We use the following standards in grading our books and dust jackets ("DJ"). We try to avoid abreviations but when present it is often in the form of something like "VG/VG", where the first code defines the grade for the book, and the second is for the grade of the dustjacket.
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Fine (F): Virtually new, the highest grade we give to books. No major defects, no torn or missing pages, no names, dates, book plates within, or any writing or marks on any of the pages. No wear or rubbing to the edges of the binding. A book in a fine condition would be very difficult to tell if it had been read. A fine dust jacket (DJ) would show no blemishes, rubbing or tears, chips (missing pieces) or faults of any kind.
All books and dust jackets given a grade of "fine"
by us will be described noting any defects (as long as they are found). If we overlook a defect and a customer is unhappy with the book it may
be returned to us for a full refund.
Near Fine (NF): Almost fine, but showing very faint signs of wear and or rubbing; but, the binding would still be tight with no missing or damaged pages. Generally there will be no defects; although, slight damage will be noted. For example "A few small, minor water spots on rear board, otherwise near fine." A dust jacket may be price clipped but there can be no rips, tears or chips to the paper. There might however be minor loss to the colors but not the underlying paper.
Certainly we will note all defects and we always try to
spell-out when a dust jacket has been price clipped.
Very Good (VG): A typical used book which is no longer fresh and crisp. It might have ownership marks or book plates; but, it is still complete and will have no major defects. The cloth on the boards might be slightly faded. A dust jacket in very good condition may have a few minor flaws such as a closed tear or minor chip or chipping or a price clipped front flap.
Some major defects may be present, but they will be noted. General wear
is typically not noted; but,
if any specific flaw exceeds the subjective
"typical," it will be noted.
Good (G): A well worn, used book but one which still has all of its pages. It is the lowest grade given to collectable books. It should have no more than one major defect such as a cracked hinge, or dampstaining. If the cloth binding is torn or heavily faded it would cause the book to be graded as "good". If a dust jacket has major tears, heavy chipping or tape repairs it should be graded as good.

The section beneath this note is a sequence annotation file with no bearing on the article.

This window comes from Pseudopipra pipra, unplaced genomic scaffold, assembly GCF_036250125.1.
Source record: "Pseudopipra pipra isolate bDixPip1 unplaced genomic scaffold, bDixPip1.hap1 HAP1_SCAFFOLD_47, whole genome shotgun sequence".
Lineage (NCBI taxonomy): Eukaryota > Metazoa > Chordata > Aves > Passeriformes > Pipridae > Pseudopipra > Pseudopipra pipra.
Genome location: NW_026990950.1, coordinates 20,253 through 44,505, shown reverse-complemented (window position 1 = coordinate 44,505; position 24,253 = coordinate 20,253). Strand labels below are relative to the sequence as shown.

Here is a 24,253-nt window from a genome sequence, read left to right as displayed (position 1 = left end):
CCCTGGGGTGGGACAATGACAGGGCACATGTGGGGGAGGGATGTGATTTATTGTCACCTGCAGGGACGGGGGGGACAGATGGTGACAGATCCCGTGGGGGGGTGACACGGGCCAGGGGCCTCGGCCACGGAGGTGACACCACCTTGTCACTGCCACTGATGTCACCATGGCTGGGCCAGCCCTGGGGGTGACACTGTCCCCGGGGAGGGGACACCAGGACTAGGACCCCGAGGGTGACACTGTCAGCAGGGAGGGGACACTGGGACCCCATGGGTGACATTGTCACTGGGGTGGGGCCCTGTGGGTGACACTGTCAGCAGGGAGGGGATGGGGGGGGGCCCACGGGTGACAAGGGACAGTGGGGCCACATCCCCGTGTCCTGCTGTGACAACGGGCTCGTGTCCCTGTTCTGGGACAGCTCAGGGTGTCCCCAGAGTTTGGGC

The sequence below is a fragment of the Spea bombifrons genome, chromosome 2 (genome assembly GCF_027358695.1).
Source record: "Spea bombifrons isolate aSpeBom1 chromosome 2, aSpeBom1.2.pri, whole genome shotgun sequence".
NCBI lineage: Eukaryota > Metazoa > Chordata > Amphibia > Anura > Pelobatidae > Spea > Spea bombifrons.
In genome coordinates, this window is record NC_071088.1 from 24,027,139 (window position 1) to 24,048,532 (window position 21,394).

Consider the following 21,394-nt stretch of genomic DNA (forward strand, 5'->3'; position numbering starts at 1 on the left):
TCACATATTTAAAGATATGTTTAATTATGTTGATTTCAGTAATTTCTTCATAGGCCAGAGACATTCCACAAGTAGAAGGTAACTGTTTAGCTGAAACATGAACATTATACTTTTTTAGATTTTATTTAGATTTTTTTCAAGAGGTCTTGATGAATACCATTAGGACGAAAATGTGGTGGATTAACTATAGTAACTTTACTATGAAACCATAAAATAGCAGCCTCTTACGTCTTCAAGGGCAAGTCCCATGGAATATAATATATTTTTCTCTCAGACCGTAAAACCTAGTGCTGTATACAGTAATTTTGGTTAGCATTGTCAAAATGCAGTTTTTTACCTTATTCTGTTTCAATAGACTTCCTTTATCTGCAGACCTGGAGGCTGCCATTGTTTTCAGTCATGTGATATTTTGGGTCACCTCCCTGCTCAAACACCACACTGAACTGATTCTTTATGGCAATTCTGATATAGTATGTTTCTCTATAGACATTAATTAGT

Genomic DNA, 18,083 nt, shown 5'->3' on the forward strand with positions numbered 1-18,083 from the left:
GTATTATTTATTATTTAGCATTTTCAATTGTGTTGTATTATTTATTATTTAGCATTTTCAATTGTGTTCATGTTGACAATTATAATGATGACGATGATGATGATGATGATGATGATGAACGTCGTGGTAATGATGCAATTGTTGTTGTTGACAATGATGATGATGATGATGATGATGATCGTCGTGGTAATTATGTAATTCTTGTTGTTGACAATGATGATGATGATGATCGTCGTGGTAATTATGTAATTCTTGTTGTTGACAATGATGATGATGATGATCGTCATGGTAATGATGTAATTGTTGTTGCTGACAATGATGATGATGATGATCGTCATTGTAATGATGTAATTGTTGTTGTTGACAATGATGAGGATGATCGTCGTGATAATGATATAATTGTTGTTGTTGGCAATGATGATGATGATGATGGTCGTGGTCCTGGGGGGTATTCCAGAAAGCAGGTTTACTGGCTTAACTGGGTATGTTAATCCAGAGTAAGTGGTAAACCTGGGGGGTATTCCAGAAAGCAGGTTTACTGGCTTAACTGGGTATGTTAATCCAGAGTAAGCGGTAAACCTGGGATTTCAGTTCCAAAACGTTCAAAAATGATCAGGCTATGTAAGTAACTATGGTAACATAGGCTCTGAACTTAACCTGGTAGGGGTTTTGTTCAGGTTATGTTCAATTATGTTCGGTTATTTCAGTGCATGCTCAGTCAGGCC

For a book in "good" condition we will note major defects and
other minor defects may not be noted.
Fair (Not Abbreviated): A heavily worn, used book. We rarely acquire books in this condition as there are not many books in "fair" condition that are worth owning.. Exceptions are sometimes made if a book is extremely scarce in any sort of condition. Due to the fragile nature of dust jackets we will sometimes acquire a book in very good or better condition with a fair dust jacket. However, this will only be the case when the book is exceptionaly uncommon.
If we bother to catalog a book in good condition we generally note all
major defects as will be the case with a dust jacket.
Poor (Not Abbreviated):
We rarely use this term as we just do not acquire books in this condition.
(Quite honestly, very few "poor" books are worth listing.) Generally, these
are the books that would be thrown away. Occasionally, however, an extremely
scarce title may be cataloged in which case all major defects will be noted. We might also acquire an uncommon first edition in poor
condition so that it can be rebound as is the case with the book pictured at the left.
Reading Copy (Not Abbreviated): This is not a grade, per se, but a qualification. If a book is not collectible, we will give it this classification without citing major or minor flaws (very major flaws will be noted).
Qualifiers of + or - are also used, (except Fine+), to help bridge the gap
with some book and dust jacket condtions.
(It's not unusual for new books to be less than in "fine" condition due to wear and tear and abuse while at the new book shop.)
General examples of defects: